THE R30bn fruit industry in SA is looking to expand its markets and has identified Italy as a good prospect.
Fruit SA, an industry body representing local growers, and the Associazione Italiana Commercio Estero (AICE) have entered into a memorandum of understanding to promote mutual trade and investment in the fresh fruit sector.
This forms part of the local fruit industry’s growth strategy to expand its footprint and explore new markets while retaining and optimising current ones. AICE represents Italian companies that are predominately committed to commercial activities abroad.
SA consumes 13% of 4.7-million tonnes of fresh fruit produced by domestic growers annually. About 2.8-million tonnes of the fruit end up in the export market, with half going to the EU and the UK.
Fruit SA CEO Konanani Liphadzi said: “We produce more fruit than we consume and, with the increased planting … we are expecting higher yields in the future. This is pushing us to create more conducive trading platforms with current partners, such as Italy, and to look for new markets.”
She said the memorandum of understanding would ensure South African producers had links with Italian fruit importers.
“This will give us insight on the latest trends when it comes to fruit consumption in Italy. It will also give us an understanding of the Italian economy and plant health regulations,” Liphadzi said.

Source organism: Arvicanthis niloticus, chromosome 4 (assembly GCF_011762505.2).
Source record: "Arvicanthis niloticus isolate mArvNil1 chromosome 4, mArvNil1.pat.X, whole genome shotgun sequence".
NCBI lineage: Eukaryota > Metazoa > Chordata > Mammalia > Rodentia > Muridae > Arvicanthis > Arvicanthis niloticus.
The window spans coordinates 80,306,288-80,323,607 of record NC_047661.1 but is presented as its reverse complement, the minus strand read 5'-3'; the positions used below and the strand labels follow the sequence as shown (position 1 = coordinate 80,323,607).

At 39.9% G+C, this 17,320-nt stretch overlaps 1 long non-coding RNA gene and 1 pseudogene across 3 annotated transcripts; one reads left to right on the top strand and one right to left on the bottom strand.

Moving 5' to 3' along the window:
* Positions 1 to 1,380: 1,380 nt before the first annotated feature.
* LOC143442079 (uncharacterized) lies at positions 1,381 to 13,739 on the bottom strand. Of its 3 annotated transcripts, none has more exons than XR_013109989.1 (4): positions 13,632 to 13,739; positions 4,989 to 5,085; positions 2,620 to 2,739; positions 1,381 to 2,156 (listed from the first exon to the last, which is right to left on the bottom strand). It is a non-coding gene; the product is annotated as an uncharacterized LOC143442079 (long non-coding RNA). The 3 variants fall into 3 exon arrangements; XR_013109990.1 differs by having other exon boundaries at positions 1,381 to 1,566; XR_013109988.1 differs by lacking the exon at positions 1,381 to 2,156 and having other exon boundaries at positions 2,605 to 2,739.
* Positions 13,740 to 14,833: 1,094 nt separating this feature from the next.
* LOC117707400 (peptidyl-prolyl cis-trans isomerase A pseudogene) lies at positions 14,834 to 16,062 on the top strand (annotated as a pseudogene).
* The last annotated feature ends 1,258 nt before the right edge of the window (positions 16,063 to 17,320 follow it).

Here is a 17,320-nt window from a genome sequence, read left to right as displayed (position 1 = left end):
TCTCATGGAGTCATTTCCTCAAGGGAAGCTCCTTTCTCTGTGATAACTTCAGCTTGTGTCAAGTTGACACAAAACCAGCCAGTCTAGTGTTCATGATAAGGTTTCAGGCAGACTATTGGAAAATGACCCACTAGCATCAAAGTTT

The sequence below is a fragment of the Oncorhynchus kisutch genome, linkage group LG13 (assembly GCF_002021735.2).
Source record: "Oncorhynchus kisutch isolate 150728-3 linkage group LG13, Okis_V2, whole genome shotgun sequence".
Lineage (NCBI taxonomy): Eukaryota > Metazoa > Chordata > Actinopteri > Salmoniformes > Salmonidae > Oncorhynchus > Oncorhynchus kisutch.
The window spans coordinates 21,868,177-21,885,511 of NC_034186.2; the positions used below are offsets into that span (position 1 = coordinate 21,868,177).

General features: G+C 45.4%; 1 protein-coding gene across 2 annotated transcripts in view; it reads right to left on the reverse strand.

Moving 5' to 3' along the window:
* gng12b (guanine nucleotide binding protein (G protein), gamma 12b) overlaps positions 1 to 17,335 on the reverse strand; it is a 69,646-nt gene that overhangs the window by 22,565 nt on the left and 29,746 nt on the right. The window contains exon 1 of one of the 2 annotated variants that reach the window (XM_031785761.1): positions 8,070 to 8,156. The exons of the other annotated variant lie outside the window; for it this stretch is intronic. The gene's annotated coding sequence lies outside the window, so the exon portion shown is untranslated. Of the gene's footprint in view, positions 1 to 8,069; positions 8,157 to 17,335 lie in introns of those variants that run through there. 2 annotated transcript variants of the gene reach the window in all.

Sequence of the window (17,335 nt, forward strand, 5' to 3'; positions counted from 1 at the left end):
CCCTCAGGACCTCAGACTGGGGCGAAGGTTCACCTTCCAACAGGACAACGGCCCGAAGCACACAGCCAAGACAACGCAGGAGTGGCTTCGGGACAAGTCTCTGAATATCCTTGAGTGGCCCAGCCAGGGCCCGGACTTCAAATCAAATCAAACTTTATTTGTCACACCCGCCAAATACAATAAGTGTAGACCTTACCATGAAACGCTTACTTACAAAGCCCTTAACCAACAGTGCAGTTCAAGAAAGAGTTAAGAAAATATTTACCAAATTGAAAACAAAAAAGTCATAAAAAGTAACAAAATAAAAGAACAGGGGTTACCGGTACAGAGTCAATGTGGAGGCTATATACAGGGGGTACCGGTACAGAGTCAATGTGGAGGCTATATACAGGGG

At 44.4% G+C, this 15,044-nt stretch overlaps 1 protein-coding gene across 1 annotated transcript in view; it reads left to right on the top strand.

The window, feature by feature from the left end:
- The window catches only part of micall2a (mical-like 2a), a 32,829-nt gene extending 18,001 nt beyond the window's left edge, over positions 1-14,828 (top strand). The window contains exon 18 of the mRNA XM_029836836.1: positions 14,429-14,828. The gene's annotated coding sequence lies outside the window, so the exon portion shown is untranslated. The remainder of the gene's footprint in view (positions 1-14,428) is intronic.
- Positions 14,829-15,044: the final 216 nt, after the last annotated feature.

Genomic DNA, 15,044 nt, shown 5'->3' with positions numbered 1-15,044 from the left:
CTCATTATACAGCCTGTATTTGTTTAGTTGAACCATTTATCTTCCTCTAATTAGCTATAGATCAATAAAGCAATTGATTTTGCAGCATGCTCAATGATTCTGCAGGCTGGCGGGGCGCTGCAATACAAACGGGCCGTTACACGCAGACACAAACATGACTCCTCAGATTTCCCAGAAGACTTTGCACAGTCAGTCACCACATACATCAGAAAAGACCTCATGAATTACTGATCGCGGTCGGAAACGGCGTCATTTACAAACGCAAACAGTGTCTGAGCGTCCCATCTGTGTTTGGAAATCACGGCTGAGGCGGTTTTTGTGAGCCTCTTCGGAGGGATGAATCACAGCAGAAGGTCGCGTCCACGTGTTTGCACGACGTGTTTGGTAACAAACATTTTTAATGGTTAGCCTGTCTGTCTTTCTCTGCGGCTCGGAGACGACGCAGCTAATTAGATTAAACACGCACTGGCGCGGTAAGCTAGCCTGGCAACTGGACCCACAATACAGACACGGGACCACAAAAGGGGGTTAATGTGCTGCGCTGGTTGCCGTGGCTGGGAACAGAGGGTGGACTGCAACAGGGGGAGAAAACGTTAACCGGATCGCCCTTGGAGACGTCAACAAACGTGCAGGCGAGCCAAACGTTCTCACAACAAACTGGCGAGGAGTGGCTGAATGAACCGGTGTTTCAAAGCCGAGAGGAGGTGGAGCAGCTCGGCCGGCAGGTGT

Fruit SA chairman Anton Rabe said: “SA will continue to build and formalise relationships with like-minded organisations internationally in order to improve the trade opportunities of its membership base. Such initiatives will include in-country representatives in a number of targeted countries to facilitate and improve engagement with public and private stakeholders (in those) countries.”
SA exports its fruit — including citrus, apples, pears, plums, mangoes, avocados and macadamia — primarily to the EU and the UK, as well as to the Far East, Russia, the Middle East, the US and Canada.
“We are currently approaching new markets such as Japan, China, Indonesia and India, where we can sell our fruit as we are expecting higher yield in the future,” Liphadzi said. There were a number of reasons for increased planting in SA. “Some of it comes from commercial farmers buying more land … and the other new land comes from various government land reform programmes.”
However, South Africans did not regard fruit as a staple food. “Many households in SA cannot afford to buy fruit,” she said.
However, the increase in the number of middle-class households was starting to reverse this trend somewhat, Liphadzi said.
Author: NOMPUMELELO MAGWAZA